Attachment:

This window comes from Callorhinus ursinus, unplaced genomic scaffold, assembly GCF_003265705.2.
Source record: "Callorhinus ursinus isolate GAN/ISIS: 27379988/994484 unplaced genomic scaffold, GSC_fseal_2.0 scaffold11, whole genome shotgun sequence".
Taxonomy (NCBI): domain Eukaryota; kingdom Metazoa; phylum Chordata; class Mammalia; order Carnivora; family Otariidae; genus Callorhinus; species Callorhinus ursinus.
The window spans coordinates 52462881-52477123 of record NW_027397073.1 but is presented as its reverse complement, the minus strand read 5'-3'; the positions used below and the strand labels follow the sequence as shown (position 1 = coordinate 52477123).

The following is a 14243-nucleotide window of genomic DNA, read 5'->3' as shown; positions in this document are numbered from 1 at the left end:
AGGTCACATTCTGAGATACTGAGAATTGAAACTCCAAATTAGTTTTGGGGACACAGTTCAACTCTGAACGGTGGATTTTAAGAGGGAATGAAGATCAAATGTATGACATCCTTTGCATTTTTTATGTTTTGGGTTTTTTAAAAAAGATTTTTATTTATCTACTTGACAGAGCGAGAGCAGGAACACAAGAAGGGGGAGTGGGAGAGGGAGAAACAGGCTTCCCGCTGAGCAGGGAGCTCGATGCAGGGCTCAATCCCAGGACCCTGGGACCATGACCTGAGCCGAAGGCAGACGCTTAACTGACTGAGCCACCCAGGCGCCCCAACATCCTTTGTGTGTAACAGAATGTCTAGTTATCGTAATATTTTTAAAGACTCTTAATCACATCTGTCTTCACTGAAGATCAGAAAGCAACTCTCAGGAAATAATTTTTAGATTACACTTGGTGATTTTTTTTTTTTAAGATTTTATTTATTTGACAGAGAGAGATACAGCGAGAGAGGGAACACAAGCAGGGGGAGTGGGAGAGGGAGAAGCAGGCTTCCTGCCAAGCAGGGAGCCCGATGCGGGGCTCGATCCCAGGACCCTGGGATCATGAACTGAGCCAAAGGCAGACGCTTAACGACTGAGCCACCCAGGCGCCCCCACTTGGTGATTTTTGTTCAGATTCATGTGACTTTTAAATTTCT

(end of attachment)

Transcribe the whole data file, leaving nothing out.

This window comes from Callorhinus ursinus, unplaced genomic scaffold, assembly GCF_003265705.2.
Source record: "Callorhinus ursinus isolate GAN/ISIS: 27379988/994484 unplaced genomic scaffold, GSC_fseal_2.0 scaffold11, whole genome shotgun sequence".
Taxonomy (NCBI): domain Eukaryota; kingdom Metazoa; phylum Chordata; class Mammalia; order Carnivora; family Otariidae; genus Callorhinus; species Callorhinus ursinus.
The window spans coordinates 52462881-52477123 of record NW_027397073.1 but is presented as its reverse complement, the minus strand read 5'-3'; the positions used below and the strand labels follow the sequence as shown (position 1 = coordinate 52477123).

The following is a 14243-nucleotide window of genomic DNA, read 5'->3' as shown; positions in this document are numbered from 1 at the left end:
AGGTCACATTCTGAGATACTGAGAATTGAAACTCCAAATTAGTTTTGGGGACACAGTTCAACTCTGAACGGTGGATTTTAAGAGGGAATGAAGATCAAATGTATGACATCCTTTGCATTTTTTATGTTTTGGGTTTTTTAAAAAAGATTTTTATTTATCTACTTGACAGAGCGAGAGCAGGAACACAAGAAGGGGGAGTGGGAGAGGGAGAAACAGGCTTCCCGCTGAGCAGGGAGCTCGATGCAGGGCTCAATCCCAGGACCCTGGGACCATGACCTGAGCCGAAGGCAGACGCTTAACTGACTGAGCCACCCAGGCGCCCCAACATCCTTTGTGTGTAACAGAATGTCTAGTTATCGTAATATTTTTAAAGACTCTTAATCACATCTGTCTTCACTGAAGATCAGAAAGCAACTCTCAGGAAATAATTTTTAGATTACACTTGGTGATTTTTTTTTTTTAAGATTTTATTTATTTGACAGAGAGAGATACAGCGAGAGAGGGAACACAAGCAGGGGGAGTGGGAGAGGGAGAAGCAGGCTTCCTGCCAAGCAGGGAGCCCGATGCGGGGCTCGATCCCAGGACCCTGGGATCATGAACTGAGCCAAAGGCAGACGCTTAACGACTGAGCCACCCAGGCGCCCCCACTTGGTGATTTTTGTTCAGATTCATGTGACTTTTAAATTTCT